Bashi Gaetsaloe, the day-to-day manager of Botswana Development Corporation is the right man to lead the government investment arm. The same also applies to Blackie Marole, who chairs a well-composed board of directors that gives BDC management strategic advice periodically.
Gaetsaloe is a shrewd business manager. On the other side, Marole is a well-rounded leader and economist, who at some point was Managing Director of gem producer, Debswana. Similarly, his management head has led high profiled blue chip companies with astute acumen such as KPMG and Accenture Botswana. Although Marole was appointed in 2011, while his Managing Director was only appointed in April, 2014, we all punched the air in the hope that these two men are perfectly placed to lead BDC, which at the time was not performing well.
However, there are some developments that are coming from BDC; especially its cash raising exercise and which projects they will be investing in after they get the nod from government. News coming from Fairscape, BDC headquarters, is that the government’s investment arm wants the sole shareholder, government, to act as a guarantor for its loans amounting to just over P1 billion. In basic economic terms, this means government will pay the loan should by any means BDC default in its payment for whatever reason. This happens all the time in Botswana and elsewhere. The burning matter, however, is thatBDC wants to invest in projects which are already mature and cannot change the economic landscape of the country and create the much-needed jobs.
For example, the P1billion loan will among others be used to fund BSE listed micro-lending titan, Letshego Holdings. The last time we checked, this Gaborone-based company‘s balance sheet was on the green. The company’s market value is even bigger than that of BDC. Letshego is fully capitalised to fund its African push. It has just received a banking licence in Namibia. Its Managing Director, Chris Low, has told Botswana Guardian in a previous interview that, should they need any funding, they will tap into their medium term notes (bonds) to raise cash. So the question is, what is attracting BDC to Letshego?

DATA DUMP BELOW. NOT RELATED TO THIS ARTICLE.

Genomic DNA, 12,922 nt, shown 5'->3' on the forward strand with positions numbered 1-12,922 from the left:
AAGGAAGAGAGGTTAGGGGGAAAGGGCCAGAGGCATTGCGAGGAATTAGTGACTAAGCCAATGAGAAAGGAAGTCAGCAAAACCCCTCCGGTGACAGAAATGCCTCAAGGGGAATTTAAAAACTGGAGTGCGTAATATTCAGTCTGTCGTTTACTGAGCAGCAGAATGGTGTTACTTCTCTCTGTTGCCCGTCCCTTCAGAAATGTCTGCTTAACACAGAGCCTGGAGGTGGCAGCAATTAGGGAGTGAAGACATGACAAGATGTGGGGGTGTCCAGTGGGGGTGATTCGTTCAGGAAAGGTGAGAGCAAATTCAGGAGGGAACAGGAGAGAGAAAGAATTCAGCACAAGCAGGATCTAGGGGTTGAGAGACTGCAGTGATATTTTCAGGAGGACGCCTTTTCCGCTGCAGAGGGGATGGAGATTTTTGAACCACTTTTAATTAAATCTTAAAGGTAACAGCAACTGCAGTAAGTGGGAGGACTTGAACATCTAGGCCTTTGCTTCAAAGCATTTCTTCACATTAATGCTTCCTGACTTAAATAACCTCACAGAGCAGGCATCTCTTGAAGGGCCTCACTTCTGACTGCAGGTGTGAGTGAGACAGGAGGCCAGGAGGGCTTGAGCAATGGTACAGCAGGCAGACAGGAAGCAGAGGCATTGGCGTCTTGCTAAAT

The company is well on its feet, as is a market leader in the micro-lending industry. It is poised to become a market leader in the continent in the medium to long term. At his maiden press conference, Gaetsaloe said he wants BDC to invest in projects that can have a meaningful impact on the economy and create jobs. However, Marole and Gaetsaloe must tell us, how by funding Letshego, they will ensure jobs are created by taxpayers’ funds.We want the two gentlemen to shows us that, if parliament approves their request, how will they ensure that, Ba Isago University will create more jobs. Ba Isago, like any tertiary institution in Botswana, depends on government-sponsored students for survival. Government, which is likely to post an expanded budget deficit in the current financial year, has announced plans to cut tertiary institutions funding for students. This basically means Ba Isago, like its peers, will be adversely affected by the move, which is forced by government’s tight budget.
Then where will BDC’s return on investment come from? Does this mean BDC wants to gamble with our taxes? This does not in any way mean investment is not a risky undertaking, but there are instances where risks can be avoided at all costs. We also read that government’s investment body wants to invest in a dairy project in Lobatse. The project is owned by a company called MilkAfric. As things stand, it has partnered with Lobatse town council for the development of dairy plant. There are questions that we need BDC to answer before they invest in the project.
Some years ago, BDC mulled the establishment of a dairy project. However, it would later abandon the project reasoning that it was not a viable project. So what is making dairy production a viable project at this point in time? What else has changed in the market since they abandoned the project? We need these questions answered first before BDC sinks its capital there. This does not in away take away the fact that Botswana gets more than 80 percent of its dairy needs from South Africa. By this, it cannot be taken that BDC should invest in dairy projects, whose sustainability and profitability cannot be guaranteed now. What we need to hear more from BDC is that, now that they have been given the leeway to invest beyond borders, where are such plans?
Some African countries such as Ethiopia are registering double-digit growths. Is the company not seeing this? We all know the past challenges of BDC. Our belief and indeed our hearts tell us that, Marole and Gaetsaloe know the painful past that BDC had to go through in the past five years or so. They cannot allow BDC to fall in the same pit. So while they have made an impassioned plea to government to back their financial needs, we are of the view that there are other viable projects that need to be funded. There is a bold statement on the BDC 2015 annual report that, ‘Leading the way towards the industrilisation of Botswana’.
We need BDC to live by this. We want a BDC which invests in projects that can industrialise Botswana. Surely, not in the above mentioned entities.
*Koobonye Ramokopelwa is a Business Editor at Botswana Guardian